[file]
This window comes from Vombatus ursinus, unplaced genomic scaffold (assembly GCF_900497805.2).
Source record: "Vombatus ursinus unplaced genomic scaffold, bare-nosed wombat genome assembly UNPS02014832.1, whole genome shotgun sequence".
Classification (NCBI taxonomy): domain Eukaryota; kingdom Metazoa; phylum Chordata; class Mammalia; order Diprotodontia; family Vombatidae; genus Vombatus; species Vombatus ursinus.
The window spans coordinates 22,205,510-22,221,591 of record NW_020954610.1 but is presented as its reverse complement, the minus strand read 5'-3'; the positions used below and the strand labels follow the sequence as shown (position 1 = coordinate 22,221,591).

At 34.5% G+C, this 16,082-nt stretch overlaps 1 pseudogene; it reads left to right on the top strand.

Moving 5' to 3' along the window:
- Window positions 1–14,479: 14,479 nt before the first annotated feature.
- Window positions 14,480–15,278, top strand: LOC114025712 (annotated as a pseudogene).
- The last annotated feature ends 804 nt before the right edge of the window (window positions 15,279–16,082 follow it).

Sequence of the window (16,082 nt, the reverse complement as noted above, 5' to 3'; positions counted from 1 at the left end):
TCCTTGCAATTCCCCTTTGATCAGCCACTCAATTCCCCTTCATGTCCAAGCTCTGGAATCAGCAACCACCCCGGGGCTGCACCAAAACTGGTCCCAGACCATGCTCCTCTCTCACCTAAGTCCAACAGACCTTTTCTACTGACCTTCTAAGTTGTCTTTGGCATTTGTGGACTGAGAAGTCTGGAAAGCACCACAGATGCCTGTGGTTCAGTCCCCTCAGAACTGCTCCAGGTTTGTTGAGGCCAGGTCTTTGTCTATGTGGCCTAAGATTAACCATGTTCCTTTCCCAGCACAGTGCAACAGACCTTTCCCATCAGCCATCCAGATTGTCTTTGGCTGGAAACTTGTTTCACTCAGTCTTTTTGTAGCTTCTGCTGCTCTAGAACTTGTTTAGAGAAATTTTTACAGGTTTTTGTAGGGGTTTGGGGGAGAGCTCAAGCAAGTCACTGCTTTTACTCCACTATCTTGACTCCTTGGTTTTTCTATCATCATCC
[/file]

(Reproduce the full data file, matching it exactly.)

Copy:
This window comes from Vombatus ursinus, unplaced genomic scaffold (assembly GCF_900497805.2).
Source record: "Vombatus ursinus unplaced genomic scaffold, bare-nosed wombat genome assembly UNPS02014832.1, whole genome shotgun sequence".
Classification (NCBI taxonomy): domain Eukaryota; kingdom Metazoa; phylum Chordata; class Mammalia; order Diprotodontia; family Vombatidae; genus Vombatus; species Vombatus ursinus.
The window spans coordinates 22,205,510-22,221,591 of record NW_020954610.1 but is presented as its reverse complement, the minus strand read 5'-3'; the positions used below and the strand labels follow the sequence as shown (position 1 = coordinate 22,221,591).

At 34.5% G+C, this 16,082-nt stretch overlaps 1 pseudogene; it reads left to right on the top strand.

Moving 5' to 3' along the window:
- Window positions 1–14,479: 14,479 nt before the first annotated feature.
- Window positions 14,480–15,278, top strand: LOC114025712 (annotated as a pseudogene).
- The last annotated feature ends 804 nt before the right edge of the window (window positions 15,279–16,082 follow it).

Sequence of the window (16,082 nt, the reverse complement as noted above, 5' to 3'; positions counted from 1 at the left end):
TCCTTGCAATTCCCCTTTGATCAGCCACTCAATTCCCCTTCATGTCCAAGCTCTGGAATCAGCAACCACCCCGGGGCTGCACCAAAACTGGTCCCAGACCATGCTCCTCTCTCACCTAAGTCCAACAGACCTTTTCTACTGACCTTCTAAGTTGTCTTTGGCATTTGTGGACTGAGAAGTCTGGAAAGCACCACAGATGCCTGTGGTTCAGTCCCCTCAGAACTGCTCCAGGTTTGTTGAGGCCAGGTCTTTGTCTATGTGGCCTAAGATTAACCATGTTCCTTTCCCAGCACAGTGCAACAGACCTTTCCCATCAGCCATCCAGATTGTCTTTGGCTGGAAACTTGTTTCACTCAGTCTTTTTGTAGCTTCTGCTGCTCTAGAACTTGTTTAGAGAAATTTTTACAGGTTTTTGTAGGGGTTTGGGGGAGAGCTCAAGCAAGTCACTGCTTTTACTCCACTATCTTGACTCCTTGGTTTTTCTATCATCATCC